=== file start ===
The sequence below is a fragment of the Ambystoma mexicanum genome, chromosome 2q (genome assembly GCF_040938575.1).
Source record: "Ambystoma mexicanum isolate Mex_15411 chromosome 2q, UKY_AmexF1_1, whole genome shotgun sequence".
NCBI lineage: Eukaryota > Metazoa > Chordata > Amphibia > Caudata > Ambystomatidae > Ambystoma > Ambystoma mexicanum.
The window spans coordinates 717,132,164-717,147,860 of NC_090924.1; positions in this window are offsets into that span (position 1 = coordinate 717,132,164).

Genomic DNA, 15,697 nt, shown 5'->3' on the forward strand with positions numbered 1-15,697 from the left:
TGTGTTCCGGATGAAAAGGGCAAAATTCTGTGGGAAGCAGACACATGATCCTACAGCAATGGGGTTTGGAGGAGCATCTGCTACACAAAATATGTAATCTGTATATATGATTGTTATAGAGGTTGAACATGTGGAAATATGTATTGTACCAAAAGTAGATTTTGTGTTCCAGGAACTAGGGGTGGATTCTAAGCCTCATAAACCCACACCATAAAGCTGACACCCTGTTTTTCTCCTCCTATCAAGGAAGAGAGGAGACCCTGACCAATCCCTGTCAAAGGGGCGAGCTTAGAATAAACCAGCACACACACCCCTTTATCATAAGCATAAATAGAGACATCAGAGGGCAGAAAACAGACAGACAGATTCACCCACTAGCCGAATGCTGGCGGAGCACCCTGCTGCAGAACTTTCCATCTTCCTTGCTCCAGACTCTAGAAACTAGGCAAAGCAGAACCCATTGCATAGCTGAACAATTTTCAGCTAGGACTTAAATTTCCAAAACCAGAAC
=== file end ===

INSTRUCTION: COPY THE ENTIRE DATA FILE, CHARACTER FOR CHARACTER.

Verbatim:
The sequence below is a fragment of the Ambystoma mexicanum genome, chromosome 2q (genome assembly GCF_040938575.1).
Source record: "Ambystoma mexicanum isolate Mex_15411 chromosome 2q, UKY_AmexF1_1, whole genome shotgun sequence".
NCBI lineage: Eukaryota > Metazoa > Chordata > Amphibia > Caudata > Ambystomatidae > Ambystoma > Ambystoma mexicanum.
The window spans coordinates 717,132,164-717,147,860 of NC_090924.1; positions in this window are offsets into that span (position 1 = coordinate 717,132,164).

Genomic DNA, 15,697 nt, shown 5'->3' on the forward strand with positions numbered 1-15,697 from the left:
TGTGTTCCGGATGAAAAGGGCAAAATTCTGTGGGAAGCAGACACATGATCCTACAGCAATGGGGTTTGGAGGAGCATCTGCTACACAAAATATGTAATCTGTATATATGATTGTTATAGAGGTTGAACATGTGGAAATATGTATTGTACCAAAAGTAGATTTTGTGTTCCAGGAACTAGGGGTGGATTCTAAGCCTCATAAACCCACACCATAAAGCTGACACCCTGTTTTTCTCCTCCTATCAAGGAAGAGAGGAGACCCTGACCAATCCCTGTCAAAGGGGCGAGCTTAGAATAAACCAGCACACACACCCCTTTATCATAAGCATAAATAGAGACATCAGAGGGCAGAAAACAGACAGACAGATTCACCCACTAGCCGAATGCTGGCGGAGCACCCTGCTGCAGAACTTTCCATCTTCCTTGCTCCAGACTCTAGAAACTAGGCAAAGCAGAACCCATTGCATAGCTGAACAATTTTCAGCTAGGACTTAAATTTCCAAAACCAGAAC